Second is a commentary in The Lancet by Al Sommers, Keith West, and Reynaldo Martorell. A little history: Sommers ran the first big Vitamin A trials in Sumtra (published in 1986) and is the former dean of the Johns Hopkins School of Public Health.  (Sommers’ long-term friendship with Michael Bloomberg, who went to Hopkins as an undergrad, is also one reason the latter is so big on public health.) For more background, here’s a recent JHU story on Sommers’ receiving a $1 million research prize in part for his work on Vitamin A.

Part of their commentary is excerpted below, with my highlights in bold:

But this was neither a rigorously conducted nor acceptably executed efficacy trial: children were not enumerated, consented, formally enrolled, or carefully followed up for vital events, which is the reason there is no CONSORT diagram. Coverage was ascertained from logbooks of overworked government community workers (anganwadi workers), and verified by a small number of supervisors who periodically visited randomly selected anganwadi workers to question and examine children who these workers gathered for them. Both anganwadi worker self-reports, and the validation procedures, are fraught with potential bias that would inflate the actual coverage.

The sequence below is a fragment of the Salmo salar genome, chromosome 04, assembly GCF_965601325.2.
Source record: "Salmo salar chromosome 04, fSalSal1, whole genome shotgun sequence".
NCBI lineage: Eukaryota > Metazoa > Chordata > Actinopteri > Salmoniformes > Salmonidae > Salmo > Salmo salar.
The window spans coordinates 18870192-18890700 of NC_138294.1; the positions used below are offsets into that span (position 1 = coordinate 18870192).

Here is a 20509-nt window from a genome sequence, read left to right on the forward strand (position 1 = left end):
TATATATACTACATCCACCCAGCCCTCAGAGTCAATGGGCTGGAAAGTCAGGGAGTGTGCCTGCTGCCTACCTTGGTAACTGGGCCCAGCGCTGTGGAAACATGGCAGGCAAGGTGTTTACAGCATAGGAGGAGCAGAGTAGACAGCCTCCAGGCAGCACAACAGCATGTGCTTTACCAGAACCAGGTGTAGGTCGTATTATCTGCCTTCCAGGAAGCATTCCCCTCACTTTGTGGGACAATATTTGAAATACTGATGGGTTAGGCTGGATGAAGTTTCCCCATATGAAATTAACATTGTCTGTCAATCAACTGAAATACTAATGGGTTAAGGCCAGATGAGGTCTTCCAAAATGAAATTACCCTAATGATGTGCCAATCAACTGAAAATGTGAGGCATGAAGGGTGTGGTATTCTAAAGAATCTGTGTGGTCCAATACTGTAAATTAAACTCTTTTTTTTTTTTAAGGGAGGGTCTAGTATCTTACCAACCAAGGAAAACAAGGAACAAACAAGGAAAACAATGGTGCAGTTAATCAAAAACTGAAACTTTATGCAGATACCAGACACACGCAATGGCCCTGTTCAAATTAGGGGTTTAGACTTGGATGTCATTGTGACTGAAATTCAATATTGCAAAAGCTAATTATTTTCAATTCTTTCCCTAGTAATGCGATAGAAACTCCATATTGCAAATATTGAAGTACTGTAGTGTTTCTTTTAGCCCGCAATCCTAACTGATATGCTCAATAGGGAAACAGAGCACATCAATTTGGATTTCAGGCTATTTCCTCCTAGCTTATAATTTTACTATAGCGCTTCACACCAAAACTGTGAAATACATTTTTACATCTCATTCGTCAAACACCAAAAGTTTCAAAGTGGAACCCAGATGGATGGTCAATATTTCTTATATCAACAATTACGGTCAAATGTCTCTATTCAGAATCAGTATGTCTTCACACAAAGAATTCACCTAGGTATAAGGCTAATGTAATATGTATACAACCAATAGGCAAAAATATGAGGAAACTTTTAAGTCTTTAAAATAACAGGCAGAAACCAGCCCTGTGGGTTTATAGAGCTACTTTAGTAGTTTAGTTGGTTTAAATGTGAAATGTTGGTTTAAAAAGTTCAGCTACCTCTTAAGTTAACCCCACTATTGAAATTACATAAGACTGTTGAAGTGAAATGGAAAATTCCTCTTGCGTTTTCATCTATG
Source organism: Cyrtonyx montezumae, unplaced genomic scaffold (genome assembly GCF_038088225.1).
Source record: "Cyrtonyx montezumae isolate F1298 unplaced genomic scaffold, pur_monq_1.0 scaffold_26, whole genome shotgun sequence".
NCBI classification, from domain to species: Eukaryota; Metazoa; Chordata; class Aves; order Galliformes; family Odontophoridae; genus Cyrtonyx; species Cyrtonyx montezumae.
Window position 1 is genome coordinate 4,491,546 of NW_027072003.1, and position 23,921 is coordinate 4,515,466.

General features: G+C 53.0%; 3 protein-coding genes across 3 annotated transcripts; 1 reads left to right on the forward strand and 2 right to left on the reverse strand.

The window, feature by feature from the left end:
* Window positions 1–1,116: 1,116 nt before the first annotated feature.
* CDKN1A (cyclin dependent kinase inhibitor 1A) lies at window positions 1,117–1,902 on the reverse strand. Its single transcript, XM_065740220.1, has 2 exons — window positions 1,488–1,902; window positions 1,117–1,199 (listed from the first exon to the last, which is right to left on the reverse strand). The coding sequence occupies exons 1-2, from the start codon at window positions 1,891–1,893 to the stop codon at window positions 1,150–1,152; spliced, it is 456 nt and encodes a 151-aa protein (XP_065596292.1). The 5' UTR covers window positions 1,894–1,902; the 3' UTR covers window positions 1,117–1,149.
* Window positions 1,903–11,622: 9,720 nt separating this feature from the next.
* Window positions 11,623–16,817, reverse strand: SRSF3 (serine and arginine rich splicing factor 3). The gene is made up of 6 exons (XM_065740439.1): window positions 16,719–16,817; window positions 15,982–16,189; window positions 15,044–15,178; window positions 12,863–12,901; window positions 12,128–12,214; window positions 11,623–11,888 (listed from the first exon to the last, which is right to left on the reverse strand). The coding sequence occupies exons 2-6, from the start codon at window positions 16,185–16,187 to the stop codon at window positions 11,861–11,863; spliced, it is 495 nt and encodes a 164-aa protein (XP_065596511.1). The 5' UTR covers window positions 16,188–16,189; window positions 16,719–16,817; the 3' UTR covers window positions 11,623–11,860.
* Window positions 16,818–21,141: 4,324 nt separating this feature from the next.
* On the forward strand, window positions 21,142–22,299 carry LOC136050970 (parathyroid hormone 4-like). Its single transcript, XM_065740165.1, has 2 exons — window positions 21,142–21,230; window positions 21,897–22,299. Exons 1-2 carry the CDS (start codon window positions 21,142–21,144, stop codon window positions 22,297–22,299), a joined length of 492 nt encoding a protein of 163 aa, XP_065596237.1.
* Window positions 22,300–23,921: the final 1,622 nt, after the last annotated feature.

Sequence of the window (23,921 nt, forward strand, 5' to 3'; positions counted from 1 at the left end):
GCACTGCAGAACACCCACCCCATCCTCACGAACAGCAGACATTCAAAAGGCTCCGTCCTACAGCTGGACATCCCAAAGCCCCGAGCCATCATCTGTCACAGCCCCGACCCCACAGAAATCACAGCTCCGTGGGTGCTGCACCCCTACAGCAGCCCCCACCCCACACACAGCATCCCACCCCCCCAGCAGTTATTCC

To achieve 96% coverage in Uttar Pradesh in children found in the anganwadi workers’ registries would have been an astonishing feat; covering 72% of children not found in the anganwadi workers’ registries seems even more improbable. In 2005—06, shortly after DEVTA ended, only 6·1% of children aged 6—59 months in Uttar Pradesh were reported to have received a vitamin A supplement in the previous 6 months according to results from the National Family Health Survey, a national household survey representative at national and state level…. Thus, it is hard to understand how DEVTA ramped up coverage to extremely high levels (and if it did, why so little of this effort was sustained). DEVTA provided the anganwadi workers with less than half a day’s training and minimal if any incentive.